There are two lines of thinking regarding college campus visits. One approach is to spend the money and time visiting campuses that the student and family are interested in BEFORE the application process begins. The other approach is to have the student apply first to colleges, wait to see if he/she is accepted and THEN visit campuses.
Take a Virtual Tour
Regardless of the approach, much can be learned from the official web sites of colleges and universities. Typing in the name of the campus of your choice in any popular web search program will most likely produce the web address for that campus. From many of these web pages, one can take a virtual tour of the campus. One can learn about the academic departments, the admissions process and the students are who being admitted to the campus. Often, copies of applications, viewbooks, course catalogs and other publications can be printed from the official web site. All of these are helpful in assisting prospective students and their families in making college decisions.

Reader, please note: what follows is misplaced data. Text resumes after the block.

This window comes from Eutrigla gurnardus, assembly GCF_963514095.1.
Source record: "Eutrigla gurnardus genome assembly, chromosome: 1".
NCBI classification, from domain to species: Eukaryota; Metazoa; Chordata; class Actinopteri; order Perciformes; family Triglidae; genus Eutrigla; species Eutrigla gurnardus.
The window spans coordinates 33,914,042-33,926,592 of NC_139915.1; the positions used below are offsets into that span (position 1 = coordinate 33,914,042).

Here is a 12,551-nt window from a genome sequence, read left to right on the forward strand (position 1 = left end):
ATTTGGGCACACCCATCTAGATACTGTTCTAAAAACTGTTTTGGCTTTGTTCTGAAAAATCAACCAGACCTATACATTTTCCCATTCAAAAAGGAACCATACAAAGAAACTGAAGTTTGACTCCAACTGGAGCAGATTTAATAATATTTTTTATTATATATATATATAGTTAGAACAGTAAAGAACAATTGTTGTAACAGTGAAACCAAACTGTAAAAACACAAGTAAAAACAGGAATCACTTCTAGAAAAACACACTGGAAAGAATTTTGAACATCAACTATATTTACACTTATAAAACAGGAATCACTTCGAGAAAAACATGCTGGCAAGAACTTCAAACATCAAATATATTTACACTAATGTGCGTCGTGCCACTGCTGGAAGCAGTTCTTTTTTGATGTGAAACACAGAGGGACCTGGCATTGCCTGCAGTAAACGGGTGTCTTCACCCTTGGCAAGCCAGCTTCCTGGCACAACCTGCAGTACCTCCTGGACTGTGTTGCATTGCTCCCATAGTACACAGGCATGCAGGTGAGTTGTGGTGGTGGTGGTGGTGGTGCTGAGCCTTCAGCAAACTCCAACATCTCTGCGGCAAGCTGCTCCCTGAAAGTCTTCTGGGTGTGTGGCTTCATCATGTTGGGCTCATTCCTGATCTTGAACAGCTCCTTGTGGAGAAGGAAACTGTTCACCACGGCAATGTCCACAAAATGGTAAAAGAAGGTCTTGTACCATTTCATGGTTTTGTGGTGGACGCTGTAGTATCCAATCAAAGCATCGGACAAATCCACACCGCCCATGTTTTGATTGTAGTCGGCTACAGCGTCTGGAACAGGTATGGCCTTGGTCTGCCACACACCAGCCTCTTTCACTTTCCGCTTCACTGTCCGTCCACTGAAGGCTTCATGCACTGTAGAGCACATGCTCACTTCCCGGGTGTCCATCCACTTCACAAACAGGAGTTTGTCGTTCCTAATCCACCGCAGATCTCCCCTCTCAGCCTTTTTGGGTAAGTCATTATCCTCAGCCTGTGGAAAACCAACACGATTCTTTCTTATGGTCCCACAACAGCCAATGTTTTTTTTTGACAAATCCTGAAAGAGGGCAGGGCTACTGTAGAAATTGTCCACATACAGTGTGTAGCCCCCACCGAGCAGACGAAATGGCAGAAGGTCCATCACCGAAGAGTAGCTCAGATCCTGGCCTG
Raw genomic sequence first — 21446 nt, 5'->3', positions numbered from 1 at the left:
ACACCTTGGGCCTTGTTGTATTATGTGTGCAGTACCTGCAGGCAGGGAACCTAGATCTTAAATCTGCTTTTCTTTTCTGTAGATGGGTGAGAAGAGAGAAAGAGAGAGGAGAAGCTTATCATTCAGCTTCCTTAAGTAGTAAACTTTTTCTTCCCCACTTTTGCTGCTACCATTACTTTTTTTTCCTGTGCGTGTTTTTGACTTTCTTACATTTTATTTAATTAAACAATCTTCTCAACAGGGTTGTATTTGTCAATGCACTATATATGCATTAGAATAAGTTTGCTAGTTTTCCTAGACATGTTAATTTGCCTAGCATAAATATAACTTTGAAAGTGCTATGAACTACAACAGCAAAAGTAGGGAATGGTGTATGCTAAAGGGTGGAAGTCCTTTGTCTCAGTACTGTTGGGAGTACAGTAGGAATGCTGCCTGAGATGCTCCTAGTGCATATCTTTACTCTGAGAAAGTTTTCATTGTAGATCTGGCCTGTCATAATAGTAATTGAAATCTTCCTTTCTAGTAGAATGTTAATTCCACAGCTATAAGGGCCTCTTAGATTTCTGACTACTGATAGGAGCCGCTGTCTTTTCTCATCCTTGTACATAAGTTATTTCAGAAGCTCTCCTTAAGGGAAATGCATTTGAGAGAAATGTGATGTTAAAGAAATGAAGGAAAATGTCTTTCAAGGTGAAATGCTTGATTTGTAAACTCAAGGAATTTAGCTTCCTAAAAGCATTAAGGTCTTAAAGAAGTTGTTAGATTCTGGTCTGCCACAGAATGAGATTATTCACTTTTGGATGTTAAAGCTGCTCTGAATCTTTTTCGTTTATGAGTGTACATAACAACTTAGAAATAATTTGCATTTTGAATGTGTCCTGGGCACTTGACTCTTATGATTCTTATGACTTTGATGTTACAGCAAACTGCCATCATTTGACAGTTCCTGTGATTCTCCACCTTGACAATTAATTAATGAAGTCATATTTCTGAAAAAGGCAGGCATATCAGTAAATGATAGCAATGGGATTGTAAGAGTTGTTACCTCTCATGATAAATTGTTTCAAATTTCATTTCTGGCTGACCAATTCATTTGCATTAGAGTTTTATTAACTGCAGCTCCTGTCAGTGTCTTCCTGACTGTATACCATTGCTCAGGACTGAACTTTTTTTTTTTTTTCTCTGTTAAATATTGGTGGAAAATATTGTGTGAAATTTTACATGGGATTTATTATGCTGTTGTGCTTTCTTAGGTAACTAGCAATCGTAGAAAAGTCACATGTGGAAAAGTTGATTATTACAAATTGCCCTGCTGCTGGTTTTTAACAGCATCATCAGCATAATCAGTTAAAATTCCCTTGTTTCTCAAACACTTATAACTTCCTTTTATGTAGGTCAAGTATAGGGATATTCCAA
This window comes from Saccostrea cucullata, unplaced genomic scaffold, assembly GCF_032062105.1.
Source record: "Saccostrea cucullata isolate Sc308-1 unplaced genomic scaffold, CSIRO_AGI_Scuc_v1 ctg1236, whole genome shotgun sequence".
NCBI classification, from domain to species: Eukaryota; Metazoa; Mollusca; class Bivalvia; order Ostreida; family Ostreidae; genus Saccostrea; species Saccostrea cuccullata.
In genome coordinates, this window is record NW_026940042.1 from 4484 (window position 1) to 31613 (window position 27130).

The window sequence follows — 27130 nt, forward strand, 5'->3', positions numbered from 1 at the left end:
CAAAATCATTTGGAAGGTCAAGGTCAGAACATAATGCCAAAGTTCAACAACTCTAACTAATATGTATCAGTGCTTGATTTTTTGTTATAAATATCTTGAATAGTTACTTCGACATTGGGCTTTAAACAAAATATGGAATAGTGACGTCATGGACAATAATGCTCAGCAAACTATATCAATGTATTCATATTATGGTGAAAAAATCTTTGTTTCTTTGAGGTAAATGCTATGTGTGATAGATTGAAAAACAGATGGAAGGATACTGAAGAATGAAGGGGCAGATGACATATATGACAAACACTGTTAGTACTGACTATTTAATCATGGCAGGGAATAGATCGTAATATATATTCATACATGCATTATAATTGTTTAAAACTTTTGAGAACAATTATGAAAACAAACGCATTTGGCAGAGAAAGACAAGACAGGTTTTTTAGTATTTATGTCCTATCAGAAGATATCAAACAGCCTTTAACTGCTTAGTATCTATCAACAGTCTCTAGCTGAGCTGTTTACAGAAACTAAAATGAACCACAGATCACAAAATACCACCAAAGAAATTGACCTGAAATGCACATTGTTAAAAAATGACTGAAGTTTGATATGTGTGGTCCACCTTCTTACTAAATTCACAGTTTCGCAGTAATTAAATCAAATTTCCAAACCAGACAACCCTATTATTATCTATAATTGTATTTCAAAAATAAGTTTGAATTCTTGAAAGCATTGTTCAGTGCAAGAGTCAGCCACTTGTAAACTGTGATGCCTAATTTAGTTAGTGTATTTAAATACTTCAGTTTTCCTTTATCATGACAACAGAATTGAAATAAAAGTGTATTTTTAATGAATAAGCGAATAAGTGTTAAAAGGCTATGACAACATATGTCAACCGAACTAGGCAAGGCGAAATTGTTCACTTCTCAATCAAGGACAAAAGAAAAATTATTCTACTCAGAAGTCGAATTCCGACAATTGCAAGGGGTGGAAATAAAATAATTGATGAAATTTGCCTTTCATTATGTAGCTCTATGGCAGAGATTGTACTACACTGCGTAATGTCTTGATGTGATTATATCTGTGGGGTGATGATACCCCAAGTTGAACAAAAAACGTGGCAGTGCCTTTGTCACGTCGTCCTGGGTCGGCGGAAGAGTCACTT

Or see for yourself
What is often missing from the virtual approach, however, is the chance to experience the "flavor" of a campus, the personalities of the students or the surrounding community. The campus you dream about, may in fact, turn out to be not what you expected. If you do decide to visit a campus in person, let the college web site help you in the planning process. Not only can you find out when informational sessions are given, when tours take place and how to set up an interview with the admissions counselor, you can most likely find hotel and restaurant recommendations and directions to the campus via air, car and other modes of transportation. By attending informational sessions on campus, detailed questions can be asked like:
- How much is the average financial aid package?
- How much of that consists of loans and how much comes in grants and scholarships?
- Who teaches the classes, the college professor or the teaching assistant?
- What is the faculty to student ratio?
With advanced planning, a visiting student can make an appointment to meet with a professor working in the field in which the student is interested. This will help a student know if this is the place that he/she wants to study. Choosing a college or university to attend is an important commitment of time and money. Just as you probably wouldn't purchase a car sight unseen, you owe it to yourself to do the research and make a visit before you invest in post-secondary education.
Any Venture School student or parent may contact Alissa Kruse, school counselor, at (925) 479-1215 or at email@example.com for further explanation or support.